EE 200: Electrical Engineering Fundamentals
Bucknell University
Spring, 1997


This course provides an introduction to the field of electrical engineering. The major areas that we will study are analog circuits, digital systems, analog and digital signal processing, semiconductor devices, and electric power and machines. The course emphasizes an understanding of fundamental building blocks for electrical engineering design.

Instructors and Office Hours:

Richard J. Kozick (Lecture Instructor)
Office: Room 220 Dana
Phone: (717) 524-1129
FAX: (717) 524-1822

Tentative office hour schedule for Professor Kozick is as follows:
(Refer to the course home page for the most up-to-date schedule)
M 10:00-11:00 AM
W 1:00-2:00 PM
R 11:00 AM - 12:00 Noon
F 2:00-3:00 PM

Other times by appointment -- please send me email to arrange.
Jeff Gum (Lab Instructor)
Office: Room 302 Dana
Phone: (717) 524-1313
FAX: (717) 524-1822

Office hour schedule for Professor Gum will be announced later.


MA 202.


S.E. Schwarz and W.G. Oldham, Electrical Engineering: An Introduction (Second Edition), Saunders College Publishing, Oxford University Press, 1993.

Course Home Page:

Follow the link from
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The course home page contains the homework assignments and other course information.


Three in-class exams (10% each)    30%
Final exam                         20% 
Laboratories                       25%
Quizzes and class participation    10%
Homework                           15% 
Each course component is described in more detail below. An important point is that you will be graded objectively, so that you are not competing against one another for a limited number of high grades. There is no "curve" that prescribes the number of A's, B's, C's, etc. - it is possible for the entire class to earn A's. The intent of this policy is to encourage cooperation among the class. I hope everyone does well, and I hope we can all work together} to develop an understanding of basic concepts in electrical engineering.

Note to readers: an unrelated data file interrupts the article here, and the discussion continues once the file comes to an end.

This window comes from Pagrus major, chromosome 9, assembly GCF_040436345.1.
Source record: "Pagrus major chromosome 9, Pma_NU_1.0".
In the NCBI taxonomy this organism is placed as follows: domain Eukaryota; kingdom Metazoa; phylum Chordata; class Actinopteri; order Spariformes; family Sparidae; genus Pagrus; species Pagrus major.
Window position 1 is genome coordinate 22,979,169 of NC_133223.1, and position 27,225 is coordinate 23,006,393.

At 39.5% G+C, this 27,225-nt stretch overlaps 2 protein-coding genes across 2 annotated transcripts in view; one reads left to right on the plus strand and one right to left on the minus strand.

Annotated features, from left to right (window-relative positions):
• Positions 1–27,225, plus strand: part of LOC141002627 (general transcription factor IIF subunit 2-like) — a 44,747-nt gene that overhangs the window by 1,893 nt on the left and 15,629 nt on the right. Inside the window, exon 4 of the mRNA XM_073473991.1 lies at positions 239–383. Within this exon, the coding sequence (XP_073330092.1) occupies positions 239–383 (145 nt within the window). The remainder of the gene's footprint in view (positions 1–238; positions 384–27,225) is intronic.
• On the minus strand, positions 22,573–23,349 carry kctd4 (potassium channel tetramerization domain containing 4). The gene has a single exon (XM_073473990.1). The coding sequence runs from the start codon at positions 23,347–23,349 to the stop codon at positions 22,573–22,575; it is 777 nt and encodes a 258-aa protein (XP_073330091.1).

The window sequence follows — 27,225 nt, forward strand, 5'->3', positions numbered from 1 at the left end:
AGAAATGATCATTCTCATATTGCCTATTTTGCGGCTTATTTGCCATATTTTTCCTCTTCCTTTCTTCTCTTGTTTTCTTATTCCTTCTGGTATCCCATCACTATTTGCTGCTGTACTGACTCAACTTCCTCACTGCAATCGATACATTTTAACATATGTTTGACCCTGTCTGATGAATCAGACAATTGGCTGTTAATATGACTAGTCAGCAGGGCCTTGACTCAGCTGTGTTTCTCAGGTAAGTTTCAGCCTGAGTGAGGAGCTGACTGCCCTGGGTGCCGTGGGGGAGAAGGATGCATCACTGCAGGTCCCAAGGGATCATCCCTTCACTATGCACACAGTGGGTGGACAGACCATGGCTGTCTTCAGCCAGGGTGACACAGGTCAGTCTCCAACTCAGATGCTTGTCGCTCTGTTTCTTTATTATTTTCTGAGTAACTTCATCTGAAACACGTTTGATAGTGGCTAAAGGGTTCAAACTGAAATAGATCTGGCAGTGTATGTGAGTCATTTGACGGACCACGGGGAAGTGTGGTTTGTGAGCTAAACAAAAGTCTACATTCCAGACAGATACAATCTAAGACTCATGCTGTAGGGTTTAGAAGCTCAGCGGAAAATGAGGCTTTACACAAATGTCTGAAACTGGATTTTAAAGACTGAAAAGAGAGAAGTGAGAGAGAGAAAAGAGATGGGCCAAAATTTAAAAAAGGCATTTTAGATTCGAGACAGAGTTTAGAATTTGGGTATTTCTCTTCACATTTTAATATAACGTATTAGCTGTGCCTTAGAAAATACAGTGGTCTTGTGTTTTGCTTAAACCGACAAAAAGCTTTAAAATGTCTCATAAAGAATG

Exams and Quizzes:

Three in-class exams will be given during the semester, on the following dates:
February 19, 1997
April 23, 1997
March 26, 1997
All of these dates are Wednesdays. The course will conclude with a comprehensive final exam.

Short quizzes (announced or unannounced) will also be given to check your understanding of the material as we proceed through the course. Missed quizzes cannot be made-up, but I will drop your lowest quiz grade.


Homework will be assigned regularly. It will be due at the beginning of class on the specified due date. Late assignments will be accepted but reduced in grade by 10% per day late.

You are encouraged to work on the homework with groups of your classmates. The purpose of the homework is to practice with the material and to improve your understanding. I encourage you to learn from each other, and to ask me when you have questions. However, the homework solutions that you submit for grading must be written individually. Make sure that you understand the reasoning for each problem, even if you initially solved the problem in collaboration with classmates. Keep in mind that most of your grade in this course is determined by exams and quizzes, which you will have to do by yourself.


The laboratories will be instructed by Professor Jeff Gum. Details about the organization and grading of the laboratories will be provided in the first lab session on Thursday, January 23.

Tentative Outline:

The following is a tentative list of topics for the course. The corresponding chapters in the text and the exam dates are indicated.
Analog Circuits and Signals
Week 1:
Introduction to the course.
Chapter 1: Electrical quantities (charge, current, voltage), Kirchhoff's laws.

Weeks 2-4:
Chapter 2: Ideal sources, resistance, circuit analysis, voltage dividers.
Chapter 3: Thevenin equivalent circuit, power.
Exam 1: Wednesday, February 19.

Week 5:
Chapter 4: Dependent sources, operational amplifier applications.

Weeks 6-8:
Chapters 5, 8: Time-varying signals, capacitors, inductors, time constant.
Chapters 6, 7: Sinusoidal signals, phasors, impedance, frequency response, application to filters.
Chapters 9-10: Analog signal processing applications.

Spring Recess:
Begins Friday, March 14 at 5 PM and ends Monday, March 24 at 8 AM.

Exam 2: Wednesday, March 26.

Digital Systems
Weeks 9-11:
Chapters 11-12: Digital circuits, logic gates, truth tables, digital system design project.

Semiconductor Devices
Week 12:
Chapter 13: Diodes, application to AM radio circuits.

Week 13:
Chapters 14-15: Transistors, application to switches and amplifiers.
Exam 3: Wednesday, April 23.

Electric Power and Machines
Week 14:
Chapter 16: Transformers, electric power distribution.
Chapter 17: Electromechanical machines.